transitive verbs, predicates, and absolute phrases
1. In a grammar exercise, I have to indicate the action verb an the word that receives the action. In the sentence, "The nickname "Honest Abe described Lilcoln's character." Is the the word that receives the action "Lilcoln's character" or just "character"?
2. In order to have a transitive verb, do you have to have the receiver of the action located after the transitive verb? Is this a rule?
3. In a grammar exercise you have to indicate the word in the prediacate that is linked to te subject. In the sentence, "The mission field is getting more & more difficult for many missionaries."
is the word in the predicate linked to the subject "more difficult" or just "difficult?"
4. How do I explain to my students how to identify the absolute phrase in a sentence, especially when the exercise calls for them to identify it from long sentences of novelists such as James Joyce?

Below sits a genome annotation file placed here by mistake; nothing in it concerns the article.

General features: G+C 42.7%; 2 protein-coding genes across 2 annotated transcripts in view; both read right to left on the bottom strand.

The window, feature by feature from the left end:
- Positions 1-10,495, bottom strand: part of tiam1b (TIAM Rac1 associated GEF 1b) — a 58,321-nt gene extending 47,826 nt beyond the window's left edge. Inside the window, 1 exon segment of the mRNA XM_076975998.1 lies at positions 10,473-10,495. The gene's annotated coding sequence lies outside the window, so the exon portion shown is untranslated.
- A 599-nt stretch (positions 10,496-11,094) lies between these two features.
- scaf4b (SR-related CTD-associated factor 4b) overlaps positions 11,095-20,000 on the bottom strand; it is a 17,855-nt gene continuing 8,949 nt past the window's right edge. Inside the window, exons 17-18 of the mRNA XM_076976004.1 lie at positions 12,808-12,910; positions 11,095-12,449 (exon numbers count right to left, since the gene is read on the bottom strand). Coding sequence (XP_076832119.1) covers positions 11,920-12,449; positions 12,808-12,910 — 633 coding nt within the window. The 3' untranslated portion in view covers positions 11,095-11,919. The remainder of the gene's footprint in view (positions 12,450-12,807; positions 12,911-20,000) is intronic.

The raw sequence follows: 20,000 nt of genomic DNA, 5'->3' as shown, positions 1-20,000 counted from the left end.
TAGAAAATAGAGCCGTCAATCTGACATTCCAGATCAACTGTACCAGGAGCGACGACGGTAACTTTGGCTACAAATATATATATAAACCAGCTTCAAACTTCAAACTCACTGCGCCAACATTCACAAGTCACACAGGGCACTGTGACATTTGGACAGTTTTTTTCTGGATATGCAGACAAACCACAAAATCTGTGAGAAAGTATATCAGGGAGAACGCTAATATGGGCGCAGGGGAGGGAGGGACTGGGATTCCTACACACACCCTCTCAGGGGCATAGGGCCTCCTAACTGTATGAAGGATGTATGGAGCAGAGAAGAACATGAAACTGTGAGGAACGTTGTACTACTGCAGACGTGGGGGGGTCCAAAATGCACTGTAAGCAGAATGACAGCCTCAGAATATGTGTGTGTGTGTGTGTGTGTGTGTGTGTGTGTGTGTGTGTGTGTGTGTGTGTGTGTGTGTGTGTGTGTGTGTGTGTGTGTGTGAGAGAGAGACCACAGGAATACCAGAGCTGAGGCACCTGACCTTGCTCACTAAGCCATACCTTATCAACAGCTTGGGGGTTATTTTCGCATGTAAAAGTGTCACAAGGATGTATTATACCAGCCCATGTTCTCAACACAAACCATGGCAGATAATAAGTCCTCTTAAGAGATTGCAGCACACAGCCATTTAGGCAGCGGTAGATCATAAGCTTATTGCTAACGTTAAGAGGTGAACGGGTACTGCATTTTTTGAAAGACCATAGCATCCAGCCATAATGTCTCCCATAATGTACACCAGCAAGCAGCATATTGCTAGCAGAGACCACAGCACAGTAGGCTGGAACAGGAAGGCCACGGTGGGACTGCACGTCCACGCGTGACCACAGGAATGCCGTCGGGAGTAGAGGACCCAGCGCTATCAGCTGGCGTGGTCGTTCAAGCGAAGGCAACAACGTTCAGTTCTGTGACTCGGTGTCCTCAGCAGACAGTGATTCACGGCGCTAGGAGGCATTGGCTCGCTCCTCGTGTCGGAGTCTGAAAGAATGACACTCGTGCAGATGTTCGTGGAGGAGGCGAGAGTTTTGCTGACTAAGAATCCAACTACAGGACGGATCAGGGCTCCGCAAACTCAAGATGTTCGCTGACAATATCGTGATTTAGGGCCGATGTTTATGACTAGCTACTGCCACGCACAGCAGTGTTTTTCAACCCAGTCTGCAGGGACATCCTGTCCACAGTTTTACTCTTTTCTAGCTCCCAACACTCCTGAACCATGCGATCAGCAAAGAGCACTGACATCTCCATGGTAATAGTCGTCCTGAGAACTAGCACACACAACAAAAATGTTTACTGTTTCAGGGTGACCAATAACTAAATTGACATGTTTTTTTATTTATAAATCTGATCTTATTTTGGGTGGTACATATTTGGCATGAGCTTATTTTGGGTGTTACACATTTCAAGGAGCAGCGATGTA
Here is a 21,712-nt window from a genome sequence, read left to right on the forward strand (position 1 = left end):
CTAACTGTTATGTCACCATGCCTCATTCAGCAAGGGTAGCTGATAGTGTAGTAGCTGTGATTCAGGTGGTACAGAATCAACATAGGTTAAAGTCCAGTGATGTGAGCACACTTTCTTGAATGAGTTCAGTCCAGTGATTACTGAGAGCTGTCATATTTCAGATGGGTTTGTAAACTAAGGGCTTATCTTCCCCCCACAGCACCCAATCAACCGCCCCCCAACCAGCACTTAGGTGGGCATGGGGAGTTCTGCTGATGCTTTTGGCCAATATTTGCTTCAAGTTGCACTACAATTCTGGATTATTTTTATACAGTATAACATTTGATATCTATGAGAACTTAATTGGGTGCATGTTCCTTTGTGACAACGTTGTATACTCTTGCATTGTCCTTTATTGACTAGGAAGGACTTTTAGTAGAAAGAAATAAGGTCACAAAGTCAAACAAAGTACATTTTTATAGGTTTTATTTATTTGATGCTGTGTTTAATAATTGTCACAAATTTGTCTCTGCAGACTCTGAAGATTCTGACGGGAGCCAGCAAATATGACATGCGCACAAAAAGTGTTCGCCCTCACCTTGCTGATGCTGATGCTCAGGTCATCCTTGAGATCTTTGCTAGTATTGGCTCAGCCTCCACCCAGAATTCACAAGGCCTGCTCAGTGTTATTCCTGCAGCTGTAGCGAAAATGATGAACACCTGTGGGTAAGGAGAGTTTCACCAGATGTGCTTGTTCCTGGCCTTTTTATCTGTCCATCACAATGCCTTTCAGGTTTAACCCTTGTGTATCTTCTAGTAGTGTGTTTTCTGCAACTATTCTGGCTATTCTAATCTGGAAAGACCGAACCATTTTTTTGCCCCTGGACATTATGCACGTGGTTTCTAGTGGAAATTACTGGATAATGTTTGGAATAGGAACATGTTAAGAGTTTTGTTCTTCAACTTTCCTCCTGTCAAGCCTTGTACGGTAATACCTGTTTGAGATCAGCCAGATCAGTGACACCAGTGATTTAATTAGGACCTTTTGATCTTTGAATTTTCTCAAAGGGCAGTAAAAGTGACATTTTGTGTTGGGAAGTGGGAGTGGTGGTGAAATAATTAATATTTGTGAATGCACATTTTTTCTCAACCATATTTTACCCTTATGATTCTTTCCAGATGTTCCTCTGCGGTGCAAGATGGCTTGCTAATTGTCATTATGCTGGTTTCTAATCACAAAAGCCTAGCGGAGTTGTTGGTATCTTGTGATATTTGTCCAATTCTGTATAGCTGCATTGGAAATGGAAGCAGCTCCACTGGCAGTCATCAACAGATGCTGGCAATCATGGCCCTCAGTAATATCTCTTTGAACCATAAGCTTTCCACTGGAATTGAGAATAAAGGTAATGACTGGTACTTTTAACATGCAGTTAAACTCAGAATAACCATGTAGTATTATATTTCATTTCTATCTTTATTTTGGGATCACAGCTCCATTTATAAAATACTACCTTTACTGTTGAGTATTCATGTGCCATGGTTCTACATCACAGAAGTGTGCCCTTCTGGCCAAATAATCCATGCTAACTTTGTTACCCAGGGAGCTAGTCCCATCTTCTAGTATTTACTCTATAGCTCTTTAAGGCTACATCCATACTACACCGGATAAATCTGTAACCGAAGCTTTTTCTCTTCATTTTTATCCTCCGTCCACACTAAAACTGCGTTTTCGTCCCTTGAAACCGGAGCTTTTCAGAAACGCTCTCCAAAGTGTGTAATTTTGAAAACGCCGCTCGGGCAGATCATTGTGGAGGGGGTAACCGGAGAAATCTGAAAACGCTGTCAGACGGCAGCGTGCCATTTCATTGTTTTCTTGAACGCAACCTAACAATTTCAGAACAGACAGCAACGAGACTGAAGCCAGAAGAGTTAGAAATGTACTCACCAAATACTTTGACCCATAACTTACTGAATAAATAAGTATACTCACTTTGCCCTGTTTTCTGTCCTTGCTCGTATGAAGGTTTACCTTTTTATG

Re: transitive verbs, predicates, and absolute phrases
1 I'd say it's 'Lincoln's character'- i don't see why it has to be a single word.
Originally Posted by mas94010
2 The normal position for the object is after the verb.
3 The key word is difficult- the more and more just modifies it- you could remove more and more, but not difficult.
4 I have to confess that I can't answer this. I wouldn't give anyone lengthy sentences from James Joyce unless they really wanted them.
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